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Four on the Floor

By David Cohn

Just when we’re getting used to the idea of processors with two CPU cores, Intel ups the ante with the introduction of its first quad-core processors, the Xeon 5300 series processors (code named “Clovertown”) and the new Intel Core 2 Extreme QX6700 processors (code named “Kentsfield”). AMD is poised to follow suit later this year with the introduction of its own four-way processors, code named “Altair” and “Deerhound.”

The HP xw8400 workstation is now available with one or two quad-core Intel Xeon 5300
series processors.
The first quad-core-equipped workstation to arrive at Desktop Engineering is the HP xw8400. We previously reviewed this computer last summer (see “Xeon Takes Off” in the August 2006 issue of DE). That first system was equipped with a pair of Intel 5160 “Woodcrest” processors running at 3.0GHz, with 2GB of memory, a NVIDIA Quadro FX 3500 graphics accelerator, and two hard drives (including a 15,000rpm SAS drive).
The new quad-core version of the HP xw8400 workstation we received came with a pair of 2.66GHz Intel Xeon 5355 processors, 4GB of memory, and the same NVIDIA graphics board, although we opted this time for just a standard 160GB SATA hard drive, sacrificing a bit of I/O speed, and upgraded to a DVD +/-RW drive rather than a CD-RW/DVD-ROM combo drive.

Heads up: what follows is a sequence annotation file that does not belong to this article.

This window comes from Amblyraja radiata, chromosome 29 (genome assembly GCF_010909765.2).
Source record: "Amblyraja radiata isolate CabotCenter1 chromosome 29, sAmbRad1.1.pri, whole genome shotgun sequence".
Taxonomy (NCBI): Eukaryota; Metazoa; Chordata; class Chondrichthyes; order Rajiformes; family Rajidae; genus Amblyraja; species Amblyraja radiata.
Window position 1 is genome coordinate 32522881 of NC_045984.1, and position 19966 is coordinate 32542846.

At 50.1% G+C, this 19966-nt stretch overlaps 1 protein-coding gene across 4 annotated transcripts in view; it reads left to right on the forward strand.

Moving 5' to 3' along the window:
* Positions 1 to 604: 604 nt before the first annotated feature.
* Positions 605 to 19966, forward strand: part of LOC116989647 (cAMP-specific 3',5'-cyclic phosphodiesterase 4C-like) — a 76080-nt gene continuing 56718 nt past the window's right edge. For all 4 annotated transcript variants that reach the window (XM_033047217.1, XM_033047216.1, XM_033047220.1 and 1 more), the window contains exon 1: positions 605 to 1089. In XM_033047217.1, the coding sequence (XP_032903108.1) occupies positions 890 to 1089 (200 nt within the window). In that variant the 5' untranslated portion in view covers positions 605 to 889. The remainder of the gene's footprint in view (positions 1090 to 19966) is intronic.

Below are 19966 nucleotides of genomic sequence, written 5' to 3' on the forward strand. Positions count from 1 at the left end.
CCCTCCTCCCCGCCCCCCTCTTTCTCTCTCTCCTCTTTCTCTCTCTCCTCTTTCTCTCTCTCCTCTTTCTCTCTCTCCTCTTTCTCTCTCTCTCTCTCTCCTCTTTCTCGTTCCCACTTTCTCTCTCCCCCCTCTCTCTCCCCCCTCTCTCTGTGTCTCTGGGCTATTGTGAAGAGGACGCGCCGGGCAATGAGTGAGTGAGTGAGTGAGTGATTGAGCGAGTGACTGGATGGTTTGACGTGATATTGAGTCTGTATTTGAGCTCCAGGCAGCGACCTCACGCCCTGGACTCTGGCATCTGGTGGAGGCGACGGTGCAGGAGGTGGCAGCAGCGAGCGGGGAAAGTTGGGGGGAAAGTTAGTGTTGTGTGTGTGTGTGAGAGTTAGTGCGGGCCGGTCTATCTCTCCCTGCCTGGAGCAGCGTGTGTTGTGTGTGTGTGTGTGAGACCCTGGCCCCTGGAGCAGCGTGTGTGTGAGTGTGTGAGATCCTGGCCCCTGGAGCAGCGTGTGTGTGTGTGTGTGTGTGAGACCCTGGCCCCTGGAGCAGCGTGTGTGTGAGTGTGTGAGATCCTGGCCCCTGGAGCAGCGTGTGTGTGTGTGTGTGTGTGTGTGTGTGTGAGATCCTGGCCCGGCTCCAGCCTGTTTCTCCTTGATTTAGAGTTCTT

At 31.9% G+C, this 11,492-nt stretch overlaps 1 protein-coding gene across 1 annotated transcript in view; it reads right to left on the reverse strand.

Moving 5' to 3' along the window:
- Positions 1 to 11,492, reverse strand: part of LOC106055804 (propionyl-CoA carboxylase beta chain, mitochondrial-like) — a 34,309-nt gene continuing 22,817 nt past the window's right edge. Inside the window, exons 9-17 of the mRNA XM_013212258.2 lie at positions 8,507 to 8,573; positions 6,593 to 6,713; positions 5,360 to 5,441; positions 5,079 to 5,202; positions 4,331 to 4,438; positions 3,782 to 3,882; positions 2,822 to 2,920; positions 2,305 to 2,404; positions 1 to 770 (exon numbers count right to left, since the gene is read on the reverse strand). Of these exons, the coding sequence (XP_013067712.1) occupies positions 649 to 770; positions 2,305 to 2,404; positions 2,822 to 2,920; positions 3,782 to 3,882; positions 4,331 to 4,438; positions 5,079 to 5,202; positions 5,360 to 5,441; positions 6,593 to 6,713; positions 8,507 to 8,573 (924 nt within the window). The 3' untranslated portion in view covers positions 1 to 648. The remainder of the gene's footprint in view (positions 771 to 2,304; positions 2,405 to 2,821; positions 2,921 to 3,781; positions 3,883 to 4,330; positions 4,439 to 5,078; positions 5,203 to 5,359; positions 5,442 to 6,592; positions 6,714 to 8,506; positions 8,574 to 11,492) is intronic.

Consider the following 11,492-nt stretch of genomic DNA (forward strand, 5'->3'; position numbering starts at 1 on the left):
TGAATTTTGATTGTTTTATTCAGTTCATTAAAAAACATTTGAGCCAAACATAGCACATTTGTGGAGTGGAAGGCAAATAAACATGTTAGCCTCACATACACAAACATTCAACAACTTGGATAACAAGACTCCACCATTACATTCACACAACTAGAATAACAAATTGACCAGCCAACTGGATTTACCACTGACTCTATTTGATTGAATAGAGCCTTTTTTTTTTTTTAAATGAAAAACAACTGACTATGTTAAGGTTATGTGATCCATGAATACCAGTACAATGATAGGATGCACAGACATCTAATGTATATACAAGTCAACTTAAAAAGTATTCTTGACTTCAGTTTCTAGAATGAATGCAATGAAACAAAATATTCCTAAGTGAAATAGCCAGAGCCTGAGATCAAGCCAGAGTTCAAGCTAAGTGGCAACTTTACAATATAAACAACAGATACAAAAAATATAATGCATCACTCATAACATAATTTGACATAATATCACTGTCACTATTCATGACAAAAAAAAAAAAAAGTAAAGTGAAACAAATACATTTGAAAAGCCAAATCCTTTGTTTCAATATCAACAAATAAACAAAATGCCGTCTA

Other than those differences, the two systems are nearly identical, housed in the same case, based on the same motherboard, and sporting the same ports on the front and rear panels. (Please refer to our earlier review for a complete description of the system details.)
Like Having Eight CPUs
Intel’s new Kentsfield and Clovertown processors are each really more like two dual-core Woodcrest processors combined into one chip, much like Intel’s original dual-core Pentium D “Smithfield,” which was two “Prescott” CPUs in a single package (see “The Dual-Core Promise” in the October 2005 issue of DE for our initial take on that first dual-core CPU). The Clovertown CPUs use Intel’s newer Core Micro-architecture, enabling Wide Dynamic Execution, Intelligent Power Capabilities, Advanced Smart Cache, and Advanced Digital Media Boost. All 5300 series CPUs are based on the same 65 nanometer (nm) fabrication process as the 5100 series. With two processors installed in our evaluation system, both Device Manager and Windows Task Manager indicated a total of eight CPUs.